Submitted to: Meeting Abstract
Publication Type: Proceedings
Publication Acceptance Date: 1/1/1997
Publication Date: N/A
Citation: N/A Interpretive Summary: Winter crops in cold highland areas derive benefits from establishment of the crop in the fall or early winter when the fields would otherwise be vacant. This early establishment allows the crop to make efficient use of available moisture for growth and yield development. In this chapter, the practices for successful production of winter pea is highlighted and discussed. Items included are: Tillage practices that promotes snow cover and protection of the crop, fertility practices, seed quality and seed treatments, planting time, planting density, weed control, insect control, and disease control. The need for appropriate germplasm for successful winter pea crops in also discussed.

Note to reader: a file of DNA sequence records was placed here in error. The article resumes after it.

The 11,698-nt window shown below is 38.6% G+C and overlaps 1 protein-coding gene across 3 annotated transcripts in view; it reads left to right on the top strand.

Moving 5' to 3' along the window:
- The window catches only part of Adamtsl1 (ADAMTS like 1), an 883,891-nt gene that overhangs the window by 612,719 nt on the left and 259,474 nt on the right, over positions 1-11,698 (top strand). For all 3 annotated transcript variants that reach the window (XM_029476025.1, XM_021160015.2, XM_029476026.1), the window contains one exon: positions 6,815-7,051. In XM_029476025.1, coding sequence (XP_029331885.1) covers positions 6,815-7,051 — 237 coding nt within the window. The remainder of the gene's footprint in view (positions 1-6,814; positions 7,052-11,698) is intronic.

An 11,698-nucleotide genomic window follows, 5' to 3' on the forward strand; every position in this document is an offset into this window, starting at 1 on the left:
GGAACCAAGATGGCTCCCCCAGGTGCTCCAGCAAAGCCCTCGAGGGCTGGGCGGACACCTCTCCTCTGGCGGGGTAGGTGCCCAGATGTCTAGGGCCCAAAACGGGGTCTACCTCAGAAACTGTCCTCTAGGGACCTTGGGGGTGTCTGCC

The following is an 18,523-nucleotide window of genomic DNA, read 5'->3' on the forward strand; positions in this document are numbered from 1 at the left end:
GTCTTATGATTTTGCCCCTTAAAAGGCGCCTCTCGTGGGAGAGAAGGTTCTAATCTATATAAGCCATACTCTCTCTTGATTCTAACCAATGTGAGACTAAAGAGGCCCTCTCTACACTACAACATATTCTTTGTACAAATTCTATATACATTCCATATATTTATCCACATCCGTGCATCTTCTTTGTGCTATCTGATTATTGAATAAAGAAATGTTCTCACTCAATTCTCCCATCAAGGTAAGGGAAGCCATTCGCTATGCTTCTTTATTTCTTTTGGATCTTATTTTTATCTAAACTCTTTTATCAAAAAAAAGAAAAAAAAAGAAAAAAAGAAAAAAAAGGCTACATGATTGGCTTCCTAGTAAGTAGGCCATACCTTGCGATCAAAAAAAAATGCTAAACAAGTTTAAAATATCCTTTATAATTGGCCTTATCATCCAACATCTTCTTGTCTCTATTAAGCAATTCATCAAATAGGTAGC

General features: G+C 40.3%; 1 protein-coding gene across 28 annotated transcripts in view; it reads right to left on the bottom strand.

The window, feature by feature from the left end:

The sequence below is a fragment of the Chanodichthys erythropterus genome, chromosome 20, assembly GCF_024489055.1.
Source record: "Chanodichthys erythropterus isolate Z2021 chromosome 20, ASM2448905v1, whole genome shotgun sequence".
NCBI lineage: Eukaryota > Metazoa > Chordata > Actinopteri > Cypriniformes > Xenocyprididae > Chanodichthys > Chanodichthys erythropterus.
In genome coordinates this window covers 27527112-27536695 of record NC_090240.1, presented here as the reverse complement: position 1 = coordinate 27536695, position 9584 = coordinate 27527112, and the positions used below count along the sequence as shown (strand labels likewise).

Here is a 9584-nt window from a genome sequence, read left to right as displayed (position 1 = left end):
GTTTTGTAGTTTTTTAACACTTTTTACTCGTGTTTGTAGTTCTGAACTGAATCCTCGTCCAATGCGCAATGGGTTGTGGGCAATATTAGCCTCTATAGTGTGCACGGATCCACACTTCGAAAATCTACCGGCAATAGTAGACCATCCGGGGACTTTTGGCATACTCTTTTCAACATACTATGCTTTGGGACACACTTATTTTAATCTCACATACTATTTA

Technical Abstract: The relative winter hardiness of pea compared to other winter crops is minimal at best and is in need of improvement. That improvement could come from evaluations of existing germplasm accessions and an emphasis on critical selection criteria such as prostrate growth habit and slow growth rates in the fall, rapid germination at low temperature, deeper and less branched root growth. More exacting evaluations in controlled environment are needed to identify the most hardy material in breeding populations. Control of disease, in the short term, would enhance the usefulness of winter pea in cold highland areas. Diseases most in need of attention are: Ascochyta blight, Sclerotinia white mold and Aphanomyces root rot. These diseases cause considerable damage especially when the crop is damaged by cold winter temperatures. A package of practices to enhance winter survival and yields would include: tillage to promote a rough soil surface to aid in snow capture; optimum seeding rates to provide strands that impart mutual protection; optimum planting time for establishment and development of hardiness; and disease, insect and weed control. The expanded use of winter peas is dependent on the development of germplasm for uses other than green manuring. This prospect will depend on a concerted effort toward identifying more hardy germplasm and techniques for stringent screening for hardiness and quality traits to ensure their acceptance.